She persisted and never allowed obstacles to stop her. When Jax tried to get her to back off, she finally took a step away. That is, until Tara knew that Wendy was one of the only people she could trust in overthrowing Gemma and getting her kids out of Charming. Wendy knew what kind of life Jax had led because of his father and understood that that wasn’t how she wanted those boys to grow up as well. She double-crossed and lied to help Tara and while that’s never encouraged, it was done in a way that had audiences understanding and sympathizing with the two women. Had they not, they would have fallen prey to Gemma’s ploys and repeated a dangerous cycle.

After the unfortunate situation with Gemma and Tara, it was up to Wendy to step in and follow through with what Tara had started. The Wendy we see at the beginning of the series is an echo, a shadow of the Wendy we see by the end. She had turned from druggie to friend, confidante and mommy and she didn’t even have a romantic storyline! Isn’t that great? A whole character who is in no way focused on a relationship, no matter how much she loves Jax and always will. That right there is a testament to the writing. She loves him but knows that it’s a terrible idea to be with him and never acts on it. She avoids certain disaster in an effort to keep herself healthy and sane and to keep the innocent lives of children out of harm’s way. Absolutely fantastic.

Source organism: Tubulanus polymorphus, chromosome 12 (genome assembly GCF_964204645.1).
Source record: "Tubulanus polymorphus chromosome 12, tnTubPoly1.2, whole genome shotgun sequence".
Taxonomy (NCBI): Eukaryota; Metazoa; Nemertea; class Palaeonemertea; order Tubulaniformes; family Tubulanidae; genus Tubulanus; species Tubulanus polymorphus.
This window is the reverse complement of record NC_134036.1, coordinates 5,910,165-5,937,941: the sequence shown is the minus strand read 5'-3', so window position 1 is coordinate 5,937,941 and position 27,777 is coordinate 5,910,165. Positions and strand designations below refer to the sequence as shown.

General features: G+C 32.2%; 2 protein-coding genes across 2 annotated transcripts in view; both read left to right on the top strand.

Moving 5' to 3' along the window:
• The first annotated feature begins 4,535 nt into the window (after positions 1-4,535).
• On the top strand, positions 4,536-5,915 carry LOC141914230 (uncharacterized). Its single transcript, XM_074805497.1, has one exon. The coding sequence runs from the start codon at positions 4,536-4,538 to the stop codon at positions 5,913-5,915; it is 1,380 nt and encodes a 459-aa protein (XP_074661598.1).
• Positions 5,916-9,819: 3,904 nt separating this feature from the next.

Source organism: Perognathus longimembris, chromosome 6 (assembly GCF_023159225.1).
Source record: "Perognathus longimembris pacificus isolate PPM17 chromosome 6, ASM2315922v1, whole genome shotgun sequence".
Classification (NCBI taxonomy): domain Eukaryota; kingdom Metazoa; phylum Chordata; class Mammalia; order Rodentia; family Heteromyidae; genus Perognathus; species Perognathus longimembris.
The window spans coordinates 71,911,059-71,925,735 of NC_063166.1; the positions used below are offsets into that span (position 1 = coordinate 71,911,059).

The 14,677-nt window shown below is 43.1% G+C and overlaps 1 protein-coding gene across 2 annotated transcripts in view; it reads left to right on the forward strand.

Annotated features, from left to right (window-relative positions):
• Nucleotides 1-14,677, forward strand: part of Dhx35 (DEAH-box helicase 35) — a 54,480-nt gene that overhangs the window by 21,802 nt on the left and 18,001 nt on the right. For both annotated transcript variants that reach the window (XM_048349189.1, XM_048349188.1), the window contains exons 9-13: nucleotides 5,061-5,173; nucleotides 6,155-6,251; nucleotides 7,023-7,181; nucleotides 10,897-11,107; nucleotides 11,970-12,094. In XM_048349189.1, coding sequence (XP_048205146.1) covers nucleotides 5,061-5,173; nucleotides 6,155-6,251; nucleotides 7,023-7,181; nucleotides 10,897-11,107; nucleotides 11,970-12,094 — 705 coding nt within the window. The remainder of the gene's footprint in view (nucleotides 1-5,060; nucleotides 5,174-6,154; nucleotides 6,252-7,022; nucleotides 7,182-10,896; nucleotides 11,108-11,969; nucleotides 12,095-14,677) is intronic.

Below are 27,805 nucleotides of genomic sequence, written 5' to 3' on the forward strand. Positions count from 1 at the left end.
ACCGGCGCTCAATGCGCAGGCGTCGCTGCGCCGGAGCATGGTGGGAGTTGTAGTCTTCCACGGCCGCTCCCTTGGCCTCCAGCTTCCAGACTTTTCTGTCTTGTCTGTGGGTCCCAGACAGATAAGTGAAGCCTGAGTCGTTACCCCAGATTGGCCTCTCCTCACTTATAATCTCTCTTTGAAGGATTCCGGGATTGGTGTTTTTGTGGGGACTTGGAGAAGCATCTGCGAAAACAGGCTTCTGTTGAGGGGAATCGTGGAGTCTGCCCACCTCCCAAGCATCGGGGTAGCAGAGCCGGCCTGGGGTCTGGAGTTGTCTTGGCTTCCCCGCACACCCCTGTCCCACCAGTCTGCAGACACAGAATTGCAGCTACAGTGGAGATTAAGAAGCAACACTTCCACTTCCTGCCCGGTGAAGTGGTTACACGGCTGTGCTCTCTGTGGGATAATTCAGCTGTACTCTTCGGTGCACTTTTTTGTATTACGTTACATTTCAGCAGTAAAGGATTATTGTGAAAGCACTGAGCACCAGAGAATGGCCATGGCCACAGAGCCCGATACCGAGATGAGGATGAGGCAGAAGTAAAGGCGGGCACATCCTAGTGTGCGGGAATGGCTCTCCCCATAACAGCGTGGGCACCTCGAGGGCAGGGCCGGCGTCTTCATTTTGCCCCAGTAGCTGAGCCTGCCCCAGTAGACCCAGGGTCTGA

Of course, while the show couldn’t have moved forward without this integral trio of fierce women, there were a slew of other women who held their own on this male-dominated show. Agent Stall, deplorable as she was, never faltered in the face of this crowd, Lyla was soft but overcame many obstacles, Margaret Murphy always wanted what was best for Tara, Sheriff Jarry knew how to uphold the law while knowing the rules of the club, and Patterson knew that the club, more than anything, valued family and wanted justice to be served.

The writers of Sons of Anarchy never let the women fall into the background and become used as accessories. They were full-bodied, multifarious characters that the show would have been lost without. As I will be parked in front of the TV watching tomorrow’s premiere of The Bastard Executioner on FX, I will hope that they have taken what has made the women of Sons of Anarchy so multifaceted and strong and apply it to the women in this new world. With their previous success, I will only expect nothing less.

Thank you, Kurt Sutter, for understanding that women aren’t just objects to further the plot of men. Thank you for giving us the female characters we want on TV. Thank you for understanding that we’re just as complex and important as men, too. You’re a real gem.